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chapter 10 - 10 Emergent Properties of the System of Causal...

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10 Emergent Properties of the System of Causal Links Emergent properties are outcomes of complex systems of interaction that are not easily understood in terms of the behaviors of individual components of the system. The idea is perhaps most readily comprehended in the natural sciences: life forms have behaviors that cannot be understood in terms of any of the chemicals that together constitute that life form. Emergent properties are often surprising: if chemicals could think they would be amazed at the behaviors of the life forms they constitute. In the social world, individuals may interact in ways that generate results that no individual wants or expects. Emergent properties emerge when there are differences among the constituent elements of the system, and when interactions generate both positive and negative feedbacks. This chapter discusses two possible emergent properties of systems of economic interaction: first poverty traps and then business cycles. 10.1 Aggregate Growth Dynamics: Is There a Poverty Trap? It should first be noted here that growth itself can be conceived as an emergent property of microeconomic processes that stimulate investment and innovation (Metcalfe 2006, 107-8). Whereas standard economic theory examines these micro- economic processes in an equilibrium framework, Metcalfe notes that these mech- anisms within capitalist economies are both self-stabilizing and self-transforming: markets are reasonably stable [although see below] but change is endemic. Despite the usual aggregate stability, uncertainty is everywhere. Nevertheless, the study of growth has generally proceeded in terms of specific causal linkages rather than emergent properties. Scholars in all disciplines have attempted to identify causal influences on either growth itself or the proximate causes of growth. One potential exception to this approach is in the literature on ‘poverty traps’ where it is suggested that there may be some mechanism(s) that keep poor countries poor. Yet we shall see that even this literature emphasizes particular causal relationships for the most part. We can begin by contrasting two visions of growth. One vision is guardedly optimistic: growth will follow if rates of investment (including in human capital) and innovation are increased (assuming that innovations are appropriate to the economy in question). Those who share this vision can then differ in their evalua- tion of how, and how difficult it is, to increase investment and innovation (or education or infrastructure or trade). The other vision is pessimistic: there are mech- anisms that tend to keep poor countries poor. Advocates of this pessimistic vision R. Szostak, The Causes of Economic Growth , DOI: 10.1007/978-3-540-92282-7_10, © Springer-Verlag Berlin Heidelberg 2009 285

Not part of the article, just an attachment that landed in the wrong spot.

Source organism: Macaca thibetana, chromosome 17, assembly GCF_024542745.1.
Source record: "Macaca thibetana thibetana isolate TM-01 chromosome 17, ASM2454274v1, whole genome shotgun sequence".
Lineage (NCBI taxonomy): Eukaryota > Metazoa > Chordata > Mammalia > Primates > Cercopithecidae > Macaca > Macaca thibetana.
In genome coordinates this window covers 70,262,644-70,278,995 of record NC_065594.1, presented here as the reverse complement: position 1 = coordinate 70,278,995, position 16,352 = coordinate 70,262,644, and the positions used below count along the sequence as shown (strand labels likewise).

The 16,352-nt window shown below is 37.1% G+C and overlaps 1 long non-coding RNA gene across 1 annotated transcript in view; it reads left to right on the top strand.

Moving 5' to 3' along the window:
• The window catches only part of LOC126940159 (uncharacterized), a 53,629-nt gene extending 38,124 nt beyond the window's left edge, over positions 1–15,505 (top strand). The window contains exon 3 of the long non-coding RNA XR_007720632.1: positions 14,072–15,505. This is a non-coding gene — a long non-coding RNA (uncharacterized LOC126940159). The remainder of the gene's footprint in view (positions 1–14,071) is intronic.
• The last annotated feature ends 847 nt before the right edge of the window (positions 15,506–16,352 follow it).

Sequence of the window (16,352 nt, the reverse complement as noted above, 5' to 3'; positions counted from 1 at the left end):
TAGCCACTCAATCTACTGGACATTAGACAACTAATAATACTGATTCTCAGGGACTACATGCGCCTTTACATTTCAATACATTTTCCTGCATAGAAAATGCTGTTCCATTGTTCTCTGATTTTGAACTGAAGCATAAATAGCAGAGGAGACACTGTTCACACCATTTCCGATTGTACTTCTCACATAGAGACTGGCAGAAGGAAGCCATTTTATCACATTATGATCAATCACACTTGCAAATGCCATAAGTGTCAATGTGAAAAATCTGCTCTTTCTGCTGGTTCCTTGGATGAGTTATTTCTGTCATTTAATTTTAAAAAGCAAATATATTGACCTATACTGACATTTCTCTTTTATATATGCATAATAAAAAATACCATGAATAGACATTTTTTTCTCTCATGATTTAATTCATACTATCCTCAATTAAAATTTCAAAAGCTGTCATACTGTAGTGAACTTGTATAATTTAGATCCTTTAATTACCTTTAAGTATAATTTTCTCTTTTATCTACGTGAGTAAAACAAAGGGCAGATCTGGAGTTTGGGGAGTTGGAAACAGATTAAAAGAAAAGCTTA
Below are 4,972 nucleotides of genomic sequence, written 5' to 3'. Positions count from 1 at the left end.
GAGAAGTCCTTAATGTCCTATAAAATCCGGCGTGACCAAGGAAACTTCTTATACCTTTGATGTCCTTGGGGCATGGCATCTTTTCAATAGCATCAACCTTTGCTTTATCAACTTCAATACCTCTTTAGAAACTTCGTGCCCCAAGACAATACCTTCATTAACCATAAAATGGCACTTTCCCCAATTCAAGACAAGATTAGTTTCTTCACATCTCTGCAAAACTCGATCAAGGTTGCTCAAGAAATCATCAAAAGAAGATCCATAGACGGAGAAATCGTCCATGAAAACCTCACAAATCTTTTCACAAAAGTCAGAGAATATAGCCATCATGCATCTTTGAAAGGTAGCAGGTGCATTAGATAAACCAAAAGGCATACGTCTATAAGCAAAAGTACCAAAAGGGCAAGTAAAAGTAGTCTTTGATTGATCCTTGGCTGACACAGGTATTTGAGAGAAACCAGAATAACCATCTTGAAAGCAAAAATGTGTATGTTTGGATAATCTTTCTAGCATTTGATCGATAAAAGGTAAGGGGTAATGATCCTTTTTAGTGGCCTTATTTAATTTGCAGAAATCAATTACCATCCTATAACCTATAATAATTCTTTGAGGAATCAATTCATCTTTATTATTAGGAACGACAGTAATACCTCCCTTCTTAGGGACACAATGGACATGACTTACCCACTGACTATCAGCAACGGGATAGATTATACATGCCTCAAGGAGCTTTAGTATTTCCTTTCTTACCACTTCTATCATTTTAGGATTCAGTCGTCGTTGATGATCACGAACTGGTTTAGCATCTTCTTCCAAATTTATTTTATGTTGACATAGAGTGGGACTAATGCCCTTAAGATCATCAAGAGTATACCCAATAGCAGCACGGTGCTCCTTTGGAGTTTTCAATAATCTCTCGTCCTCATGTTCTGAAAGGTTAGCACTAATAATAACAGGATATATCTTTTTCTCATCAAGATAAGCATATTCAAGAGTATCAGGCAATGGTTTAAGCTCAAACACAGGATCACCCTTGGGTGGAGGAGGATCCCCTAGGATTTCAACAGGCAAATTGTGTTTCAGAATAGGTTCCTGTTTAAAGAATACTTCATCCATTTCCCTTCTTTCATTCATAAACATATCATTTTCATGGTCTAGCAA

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286 10. Emergent Properties of the System of Causal Links have nothing as simple as an aggregate production function with which to illustrate their arguments. A variety of arguments have been proposed at various times:
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